Today I'm happy to be able to offer a fine deal on a great photography book, just for you. Keith F. Davis's An American Century of Photography: From Dry Plate to Digital is the best single-volume history of 20th-century American photography, in my opinion. It covers the century-plus from the mid-1880s (when American photography really came into its own) to the late 1990s.
It first came out in 1995 to widespread praise, and quickly sold out. Rather than just run off another batch, the 1999 Second Edition was revised extensively and increased in size more than 50%, with many illustrations added, and a larger press run was made. For a book of this type the production values are top notch in every way: a solid binding, very good paper, and excellent reproduction quality.
The original publication price was $95, more than fair for such a hefty slab of book with production values of such high standards. I've seen a lot less book sell for $100 and more over the years. As it's gotten further from its publication date, the book was discounted to $65, which is the lowest it has ever sold for until right this minute.
But after 17 years, well established as a success, the book is now ending its run. The Nelson-Atkins Museum in Kansas City, Missouri, is clearing out the remaining inventory, and has offered exclusively to TOP (that's where you are now, The Online Photographer) the opportunity to sell hardcover copies of An American Century of Photography for one month for half price, only $32.50. A small amount of the proceeds go to support TOP. The books are new and pristine and will be shipped from the Museum.
To cut to the chase, here's how to order: Go to the Nelson-Atkins Museum Bookstore page for the book, add it to your cart, and, on the left where it says "Promotional Code," enter 19333 to get 50% off.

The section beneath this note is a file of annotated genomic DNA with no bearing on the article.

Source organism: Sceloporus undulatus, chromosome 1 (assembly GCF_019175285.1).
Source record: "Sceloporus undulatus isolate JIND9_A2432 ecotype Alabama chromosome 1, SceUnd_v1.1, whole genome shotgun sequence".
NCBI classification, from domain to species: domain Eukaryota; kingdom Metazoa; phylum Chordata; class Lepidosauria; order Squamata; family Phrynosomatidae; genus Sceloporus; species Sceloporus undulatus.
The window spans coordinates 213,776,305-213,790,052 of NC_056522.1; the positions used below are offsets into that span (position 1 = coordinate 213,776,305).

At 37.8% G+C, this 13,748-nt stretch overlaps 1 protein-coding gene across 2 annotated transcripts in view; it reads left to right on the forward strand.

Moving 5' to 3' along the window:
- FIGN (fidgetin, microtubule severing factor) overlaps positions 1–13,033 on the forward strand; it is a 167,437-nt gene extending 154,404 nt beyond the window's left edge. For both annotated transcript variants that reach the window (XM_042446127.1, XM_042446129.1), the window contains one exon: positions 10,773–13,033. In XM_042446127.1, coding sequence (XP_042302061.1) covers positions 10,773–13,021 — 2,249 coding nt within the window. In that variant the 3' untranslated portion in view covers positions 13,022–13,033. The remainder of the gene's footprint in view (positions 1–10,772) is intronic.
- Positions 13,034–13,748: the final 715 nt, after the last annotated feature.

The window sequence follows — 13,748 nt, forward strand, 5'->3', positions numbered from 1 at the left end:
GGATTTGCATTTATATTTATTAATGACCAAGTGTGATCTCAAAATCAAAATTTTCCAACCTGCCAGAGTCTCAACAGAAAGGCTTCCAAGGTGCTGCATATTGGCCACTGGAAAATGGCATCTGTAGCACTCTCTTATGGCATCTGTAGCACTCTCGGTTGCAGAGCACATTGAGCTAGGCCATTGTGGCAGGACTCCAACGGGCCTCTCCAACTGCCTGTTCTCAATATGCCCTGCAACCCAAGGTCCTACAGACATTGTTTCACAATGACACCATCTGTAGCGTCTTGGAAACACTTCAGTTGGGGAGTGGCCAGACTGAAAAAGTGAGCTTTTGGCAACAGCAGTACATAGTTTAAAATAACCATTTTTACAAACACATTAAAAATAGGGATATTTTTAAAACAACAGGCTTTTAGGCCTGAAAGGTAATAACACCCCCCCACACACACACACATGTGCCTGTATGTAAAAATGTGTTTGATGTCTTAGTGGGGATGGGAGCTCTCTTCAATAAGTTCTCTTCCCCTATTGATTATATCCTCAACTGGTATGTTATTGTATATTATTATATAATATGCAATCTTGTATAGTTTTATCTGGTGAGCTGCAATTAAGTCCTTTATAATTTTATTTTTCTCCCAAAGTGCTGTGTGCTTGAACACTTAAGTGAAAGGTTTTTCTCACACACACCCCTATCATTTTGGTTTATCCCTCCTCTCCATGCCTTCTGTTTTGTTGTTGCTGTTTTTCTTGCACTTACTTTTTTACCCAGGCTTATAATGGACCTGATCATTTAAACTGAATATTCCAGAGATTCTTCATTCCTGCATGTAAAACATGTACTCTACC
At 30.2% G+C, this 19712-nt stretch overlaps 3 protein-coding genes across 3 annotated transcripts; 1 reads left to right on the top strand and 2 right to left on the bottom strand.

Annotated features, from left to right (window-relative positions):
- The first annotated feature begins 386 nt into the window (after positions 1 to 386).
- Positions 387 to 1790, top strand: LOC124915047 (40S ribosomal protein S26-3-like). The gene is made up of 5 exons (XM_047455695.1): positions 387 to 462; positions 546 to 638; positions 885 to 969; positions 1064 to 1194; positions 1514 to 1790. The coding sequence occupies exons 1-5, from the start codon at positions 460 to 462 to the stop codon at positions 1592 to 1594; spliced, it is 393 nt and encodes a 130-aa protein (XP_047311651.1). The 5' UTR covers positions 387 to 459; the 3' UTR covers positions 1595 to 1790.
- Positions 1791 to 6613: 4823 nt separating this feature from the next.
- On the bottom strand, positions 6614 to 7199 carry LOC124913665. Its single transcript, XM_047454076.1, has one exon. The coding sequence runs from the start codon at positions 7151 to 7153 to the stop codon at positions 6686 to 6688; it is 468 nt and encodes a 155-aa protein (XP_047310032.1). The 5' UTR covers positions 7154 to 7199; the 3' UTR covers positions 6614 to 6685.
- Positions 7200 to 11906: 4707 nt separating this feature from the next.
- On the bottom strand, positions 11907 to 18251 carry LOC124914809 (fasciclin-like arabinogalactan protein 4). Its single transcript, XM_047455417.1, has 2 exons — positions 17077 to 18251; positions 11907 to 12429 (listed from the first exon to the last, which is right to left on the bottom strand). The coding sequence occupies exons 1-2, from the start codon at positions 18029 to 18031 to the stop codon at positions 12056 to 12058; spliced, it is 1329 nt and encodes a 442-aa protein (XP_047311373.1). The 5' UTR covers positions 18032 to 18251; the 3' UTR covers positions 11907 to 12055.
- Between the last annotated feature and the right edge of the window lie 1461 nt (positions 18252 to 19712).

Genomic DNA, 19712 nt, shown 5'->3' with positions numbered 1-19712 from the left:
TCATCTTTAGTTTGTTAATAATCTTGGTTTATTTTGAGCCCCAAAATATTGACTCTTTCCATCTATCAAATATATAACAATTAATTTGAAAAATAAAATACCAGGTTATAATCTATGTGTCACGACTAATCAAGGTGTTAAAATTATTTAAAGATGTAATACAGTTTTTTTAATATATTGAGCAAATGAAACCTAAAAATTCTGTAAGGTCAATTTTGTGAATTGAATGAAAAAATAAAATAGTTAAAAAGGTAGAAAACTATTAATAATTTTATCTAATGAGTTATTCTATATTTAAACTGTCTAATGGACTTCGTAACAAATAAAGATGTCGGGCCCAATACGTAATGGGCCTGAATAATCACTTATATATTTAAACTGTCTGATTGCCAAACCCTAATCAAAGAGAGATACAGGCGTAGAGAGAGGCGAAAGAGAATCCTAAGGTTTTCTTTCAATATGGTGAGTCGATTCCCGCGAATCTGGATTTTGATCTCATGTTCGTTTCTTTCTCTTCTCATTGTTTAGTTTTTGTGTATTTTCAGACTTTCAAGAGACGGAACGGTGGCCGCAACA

The shipping cost of $15.95 then seems high proportionate to the cost of the book, but as you'll see, it's a great big book—588 pages on premium paper stock, almost two inches thick, and 7.8 pounds. Not cheap to ship.
That's why, unfortunately, we can only ship to the USA for now. We're going to work on international shipping and I'll update you if there's movement on that front.
There are enough books available that everyone who wants one should be able to get one. There might even be enough copies to last for the 30 days of the sale. However, the number of copies available is limited—and when they're gone, that's it.
About the book
The classic scholarly photography book was traditionally organized as a written essay of generous length, often with smaller illustrations interspersed, followed by a section of "plates," or full-sized illustrations. This was because, in earlier eras of printing, the printing of illustrations often required a different process and sometimes different paper. But it proved to be a robust and sensible organizing principle for photo books. An American Century is essentially four such books in one: "A Reluctant Modernism, 1885–1915," "Abstraction and Realism, 1915–1940," "From Public to Private Concerns, 1940–1965," and "The Image Transformed, 1965–Present." Each written section is followed by a generous selection of pictures, presented in oversize format, one to a page (no running over the gutter), each with an appropriate border of white space.
One result is that you can fully enjoy the book just as a picture book, even without reading a word. The Nelson-Atkins is the home of the Hallmark Photographic Collection, formerly one of the earliest and largest corporate photography collections in the world. Keith Davis is not only one of the finest authors in the U.S. writing about photography today—he's a gifted curator with a great eye. (You might remember that we featured his book The Photographs of Ray K. Metzker in 2012 (now out of print and selling for $195 and up), and more recently his Multitude, Solitude: The Photographs of Dave Heath was our Book of the Year for 2015.) He told me that in selecting the illustrations for this book, he tried to leaven familiar masterworks with a generous assortment of lesser-known pictures that might be new to readers of the book. The effect is just right—you "land" every few pages on a familiar "friend," so to speak, but there's a rich lode of astutely chosen less familiar works as well, to add discovery and surprise to the mix.